Postpartum depression (PPD) is a medical illness that affects many women following childbirth. About 10 to 15 percent of moms suffer from this depression that is associated with the aftermath of the pregnancy. PPD can last anywhere between a few weeks to a year after delivery, but the good part is that it is treatable if identified at the right time.
Postnatal depression or PPD is often misjudged or misdiagnosed. You know you have PPD if you experience five or more of the following symptoms nearly every day for at least two weeks:
No one knows for sure why new mothers suffer from postpartum depression. However, the sharp drop in the estrogen and progesterone levels after delivery can be an attributing factor for PPD. Furthermore, lack of sleep and the resultant tiredness can contribute as well.
While new moms eventually start enjoying motherhood, the initial days may seem to be a testing phase where many women feel confused about their changing identity. Sometimes, the new duties and responsibilities overwhelm them, and they cannot figure out how to react. During pregnancy, the entire focus is on the mother to be, but once the baby arrives, the attention shifts to the little one, leaving the new mother feeling ignored and unwanted. This is the time when the support of family and friends really matters.
PPD usually begins two to three weeks after giving birth but can start anytime during the first few days, weeks, or months post-delivery. It varies from person to person.
Motherhood confers upon a woman the responsibility of raising a child. This whole process can be daunting at times, while at other times, it can be extremely rewarding. A new mother always learns and un-learns myriad things along with her baby. In this whole journey, a mother may fall prey to anxiety disorder and depression.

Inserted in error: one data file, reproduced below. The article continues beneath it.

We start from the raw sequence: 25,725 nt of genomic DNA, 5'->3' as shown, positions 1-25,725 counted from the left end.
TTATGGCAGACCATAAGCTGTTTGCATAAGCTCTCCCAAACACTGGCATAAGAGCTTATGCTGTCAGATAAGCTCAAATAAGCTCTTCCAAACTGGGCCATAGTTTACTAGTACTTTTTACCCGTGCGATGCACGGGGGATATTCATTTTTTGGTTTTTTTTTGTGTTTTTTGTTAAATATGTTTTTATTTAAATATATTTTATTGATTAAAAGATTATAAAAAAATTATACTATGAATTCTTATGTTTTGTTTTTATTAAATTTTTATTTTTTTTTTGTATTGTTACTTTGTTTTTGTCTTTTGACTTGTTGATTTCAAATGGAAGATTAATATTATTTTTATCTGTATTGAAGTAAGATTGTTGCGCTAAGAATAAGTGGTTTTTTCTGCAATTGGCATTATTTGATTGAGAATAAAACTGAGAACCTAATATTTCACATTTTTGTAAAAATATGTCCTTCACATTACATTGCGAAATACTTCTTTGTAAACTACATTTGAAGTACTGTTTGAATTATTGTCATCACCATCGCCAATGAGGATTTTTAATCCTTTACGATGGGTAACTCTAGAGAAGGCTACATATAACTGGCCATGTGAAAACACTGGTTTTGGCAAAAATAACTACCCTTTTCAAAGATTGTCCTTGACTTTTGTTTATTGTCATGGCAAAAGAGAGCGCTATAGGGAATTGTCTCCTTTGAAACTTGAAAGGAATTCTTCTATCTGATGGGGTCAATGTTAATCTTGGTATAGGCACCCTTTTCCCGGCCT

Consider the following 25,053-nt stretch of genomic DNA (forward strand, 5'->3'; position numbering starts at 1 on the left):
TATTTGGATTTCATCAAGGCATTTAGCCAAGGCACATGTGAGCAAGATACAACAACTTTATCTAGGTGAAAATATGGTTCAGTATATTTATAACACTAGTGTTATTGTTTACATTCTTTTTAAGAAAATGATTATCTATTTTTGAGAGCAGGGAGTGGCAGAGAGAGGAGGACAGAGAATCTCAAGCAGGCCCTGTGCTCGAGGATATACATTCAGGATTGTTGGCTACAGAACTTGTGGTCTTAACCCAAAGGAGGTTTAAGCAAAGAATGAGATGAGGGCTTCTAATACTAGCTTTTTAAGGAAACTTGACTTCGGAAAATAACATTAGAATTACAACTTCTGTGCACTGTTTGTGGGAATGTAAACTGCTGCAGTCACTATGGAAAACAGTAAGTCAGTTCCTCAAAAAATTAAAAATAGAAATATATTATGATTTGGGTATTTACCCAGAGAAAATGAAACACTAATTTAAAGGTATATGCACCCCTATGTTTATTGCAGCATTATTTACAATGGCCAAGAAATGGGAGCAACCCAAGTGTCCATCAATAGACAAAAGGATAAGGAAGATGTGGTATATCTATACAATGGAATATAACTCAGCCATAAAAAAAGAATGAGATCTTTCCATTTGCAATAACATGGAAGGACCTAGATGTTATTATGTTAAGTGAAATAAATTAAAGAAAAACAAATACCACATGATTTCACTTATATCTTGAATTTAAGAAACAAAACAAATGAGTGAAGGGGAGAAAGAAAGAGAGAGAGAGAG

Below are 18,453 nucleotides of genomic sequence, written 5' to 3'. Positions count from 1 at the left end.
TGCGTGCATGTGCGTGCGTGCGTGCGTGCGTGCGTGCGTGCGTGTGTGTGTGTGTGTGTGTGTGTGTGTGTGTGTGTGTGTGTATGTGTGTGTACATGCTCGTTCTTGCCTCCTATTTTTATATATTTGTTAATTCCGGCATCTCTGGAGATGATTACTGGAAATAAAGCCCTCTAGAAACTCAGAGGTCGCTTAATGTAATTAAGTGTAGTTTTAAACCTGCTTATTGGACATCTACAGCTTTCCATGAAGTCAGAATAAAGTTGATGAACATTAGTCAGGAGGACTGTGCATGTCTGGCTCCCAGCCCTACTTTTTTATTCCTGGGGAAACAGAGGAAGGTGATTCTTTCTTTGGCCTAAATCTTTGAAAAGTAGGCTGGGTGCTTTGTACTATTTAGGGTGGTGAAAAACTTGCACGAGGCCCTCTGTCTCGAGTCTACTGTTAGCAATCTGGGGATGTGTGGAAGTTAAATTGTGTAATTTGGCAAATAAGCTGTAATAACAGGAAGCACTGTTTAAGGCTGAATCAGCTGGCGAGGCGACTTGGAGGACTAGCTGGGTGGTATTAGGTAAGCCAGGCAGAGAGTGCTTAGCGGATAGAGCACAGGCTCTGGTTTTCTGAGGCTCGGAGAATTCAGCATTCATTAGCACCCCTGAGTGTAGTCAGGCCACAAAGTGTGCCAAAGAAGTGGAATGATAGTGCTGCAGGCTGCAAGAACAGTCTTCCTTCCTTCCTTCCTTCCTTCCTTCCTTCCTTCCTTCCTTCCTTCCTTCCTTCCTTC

Here are the top 4 tips to win over the battle with stress:
Persistent feelings of intense worry or panic cause severe distress among new mothers and prevent them from being normal or perform their daily chores – this is called postpartum anxiety. Various research has shown that about 8.5 percent of postpartum moms have an anxiety disorder.
The most common fears include excess tension about sudden infant death syndrome (SIDS), a feeling of insecurity about the infant, constant fear about the baby’s health, etc. Often, the infamous mommy guilt takes over or the fear of being criticized for being a ‘bad’ parent.
Whatever is the situation that triggers the disorder, seeking professional help at the right time is important.
There are various ways to treat PPD – antidepressant medications, psychotherapy, interpersonal therapy, etc. While these are proven to be effective, the love and understanding of the spouse and other family members help immensely. New mothers can also practice post-natal yoga to calm the body and the mind. Certain lifestyle changes like taking care of the body, pampering, having an active social life also helps.
Treating PPD is of utmost importance, just like treating any other illness. Treating postpartum depression is vital to get back on track, to lead a normal life, and most importantly, to be a happy mother for a happy baby. The idea is to be aware and ask for professional help when needed rather than sulk in depression. It is important to understand that ignoring the symptoms or shying away from the situation can only worsen it.
Motherhood is a lovely choice that a woman makes along with her partner; it is not worth to waste this wonderful phase of life in the tentacles of depression. The best thing is to face depression head-on, seek help, and move on.
Janam Ghutti For Babies: Benefits and Side Effects
Safe and Unsafe Mosquito Repellents For Babies by Dr Chetan Ginigeri
Bread For Babies – Safety, Right Age, Precautions
Tofu For Babies: When To Introduce And Health Benefits
Bronchiolitis in Babies – Causes, Signs, and Treatments by Dr. Srikanta J T
Living With Severe Combined Immunodeficiency in Babies – Do’s and Don’ts by Dr. Sagar Bhattad